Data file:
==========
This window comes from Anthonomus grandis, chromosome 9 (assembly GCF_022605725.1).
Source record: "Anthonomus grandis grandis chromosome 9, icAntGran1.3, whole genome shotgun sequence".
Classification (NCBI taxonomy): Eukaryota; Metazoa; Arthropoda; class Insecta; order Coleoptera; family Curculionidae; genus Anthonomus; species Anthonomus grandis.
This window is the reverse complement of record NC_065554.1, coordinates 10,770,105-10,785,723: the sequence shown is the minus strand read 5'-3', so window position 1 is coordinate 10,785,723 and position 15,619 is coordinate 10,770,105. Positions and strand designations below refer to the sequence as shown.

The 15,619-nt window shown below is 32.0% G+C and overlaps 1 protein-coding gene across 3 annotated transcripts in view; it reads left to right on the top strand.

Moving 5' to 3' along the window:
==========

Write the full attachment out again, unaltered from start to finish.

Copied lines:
This window comes from Anthonomus grandis, chromosome 9 (assembly GCF_022605725.1).
Source record: "Anthonomus grandis grandis chromosome 9, icAntGran1.3, whole genome shotgun sequence".
Classification (NCBI taxonomy): Eukaryota; Metazoa; Arthropoda; class Insecta; order Coleoptera; family Curculionidae; genus Anthonomus; species Anthonomus grandis.
This window is the reverse complement of record NC_065554.1, coordinates 10,770,105-10,785,723: the sequence shown is the minus strand read 5'-3', so window position 1 is coordinate 10,785,723 and position 15,619 is coordinate 10,770,105. Positions and strand designations below refer to the sequence as shown.

The 15,619-nt window shown below is 32.0% G+C and overlaps 1 protein-coding gene across 3 annotated transcripts in view; it reads left to right on the top strand.

Moving 5' to 3' along the window: